Anterior Cruciate Ligament (ACL) Tear
What is an ACL Tear?
The ACL prevents the knee from moving in ways it should not. Specifically, the ACL prevents the top of the leg (the femur) from moving too far over the bottom of the leg (the tibia and fibula). A tear of this ligament is termed an ACL tear.
Mechanism of Tear
This is a serious traumatic injury of the knee. Most people tear their ACL playing sports, such as football, basketball, and soccer. In addition, bicycle accidents and slip and fall injuries are common mechanisms of injury. A serious twisting motion of the knee is required to tear an ACL. It typically occurs on a planted leg.
Treatment of an Anterior Cruciate Ligament Tear
An ACL tear is a common injury that always requires surgery to treat. Once the swelling goes down and an MRI has demonstrated a ligament tear, an orthopedic surgeon will fashion a new ACL ligament to replace the torn one. This typically comes from a piece of the hamstring. Once repaired, patients require physical therapy to regain mobility and strength in their knee.
Complications are Possible
There are many complications and comorbidities which can develop from an ACL tear. The knee will commonly swell up and patients could develop arthritis at an earlier age. The most significant issue patients have is re-injury. Those who tear their ACL are at a greater risk of tearing it again when compared to other people.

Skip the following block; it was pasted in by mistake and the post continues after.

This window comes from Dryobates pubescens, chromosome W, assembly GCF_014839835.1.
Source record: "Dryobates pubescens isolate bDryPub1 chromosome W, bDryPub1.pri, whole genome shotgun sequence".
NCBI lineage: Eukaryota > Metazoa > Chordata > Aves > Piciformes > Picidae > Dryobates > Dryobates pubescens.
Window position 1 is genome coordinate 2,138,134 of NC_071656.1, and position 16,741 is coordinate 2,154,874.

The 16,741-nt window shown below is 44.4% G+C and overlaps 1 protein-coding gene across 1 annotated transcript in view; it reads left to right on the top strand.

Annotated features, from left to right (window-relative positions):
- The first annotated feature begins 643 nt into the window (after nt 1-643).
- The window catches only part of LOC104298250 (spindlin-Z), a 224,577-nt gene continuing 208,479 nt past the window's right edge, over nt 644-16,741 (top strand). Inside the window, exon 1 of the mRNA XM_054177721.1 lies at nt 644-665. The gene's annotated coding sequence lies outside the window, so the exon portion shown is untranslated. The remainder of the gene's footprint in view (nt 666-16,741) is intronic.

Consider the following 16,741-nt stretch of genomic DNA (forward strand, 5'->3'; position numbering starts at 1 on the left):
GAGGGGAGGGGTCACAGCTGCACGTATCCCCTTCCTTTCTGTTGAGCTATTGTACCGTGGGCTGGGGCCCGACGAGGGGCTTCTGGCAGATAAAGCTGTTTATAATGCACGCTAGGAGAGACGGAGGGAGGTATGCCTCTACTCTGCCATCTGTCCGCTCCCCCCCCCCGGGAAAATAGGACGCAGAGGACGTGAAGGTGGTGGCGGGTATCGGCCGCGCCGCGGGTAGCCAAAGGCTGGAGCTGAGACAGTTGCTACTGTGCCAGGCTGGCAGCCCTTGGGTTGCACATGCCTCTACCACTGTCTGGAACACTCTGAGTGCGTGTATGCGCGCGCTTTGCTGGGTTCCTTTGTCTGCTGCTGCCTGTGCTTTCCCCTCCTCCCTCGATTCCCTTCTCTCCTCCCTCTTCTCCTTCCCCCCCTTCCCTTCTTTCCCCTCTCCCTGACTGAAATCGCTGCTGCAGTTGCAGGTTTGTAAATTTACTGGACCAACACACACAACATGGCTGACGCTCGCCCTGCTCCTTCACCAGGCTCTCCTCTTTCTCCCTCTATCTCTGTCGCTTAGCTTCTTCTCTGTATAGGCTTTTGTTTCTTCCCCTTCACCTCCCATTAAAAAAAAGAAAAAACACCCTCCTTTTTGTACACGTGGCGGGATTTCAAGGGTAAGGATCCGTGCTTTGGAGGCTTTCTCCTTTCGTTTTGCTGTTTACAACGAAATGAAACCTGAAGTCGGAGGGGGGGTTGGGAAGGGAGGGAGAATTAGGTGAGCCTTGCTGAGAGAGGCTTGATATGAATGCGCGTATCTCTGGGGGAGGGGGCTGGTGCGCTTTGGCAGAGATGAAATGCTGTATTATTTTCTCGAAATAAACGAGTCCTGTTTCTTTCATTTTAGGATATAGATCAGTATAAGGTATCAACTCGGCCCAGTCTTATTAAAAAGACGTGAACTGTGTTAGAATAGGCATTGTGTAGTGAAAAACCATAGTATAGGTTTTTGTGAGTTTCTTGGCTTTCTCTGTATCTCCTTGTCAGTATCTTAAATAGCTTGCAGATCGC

Other Structures are Vulnerable
Undoubtedly, the other structures are risk include the posterior cruciate ligament (PCL) and the two collateral ligaments of the knee (MCL and/or LCL). Furthermore, the meniscus is also at risk, both the medial and lateral. It is not unusual for a patient to tear more than one of the above ligaments.
There are several different diagnoses that must be considered with an ACL tear. These include:
- Posterior Cruciate Ligament Tear
- Lateral Collateral Ligament Tear
- Medial Collateral Ligament Tear
- Medial Meniscus Tear
- Lateral Meniscus Tear
Patients who have suffered an ACL tear will typically take one year to recover fully and return to sports. Patients will need physical therapy and are at a higher risk of re-injury when compared to the general public. A return to sports is possible.
Surgery is Necessary
Once imaging demonstrates a ligament tear of the ACL, surgery will be required to fix it. The surgical procedure will lead to an extensive recovery process that requires rehab for every patient to regain full strength.
Contact an Experienced ACL Tear Attorney
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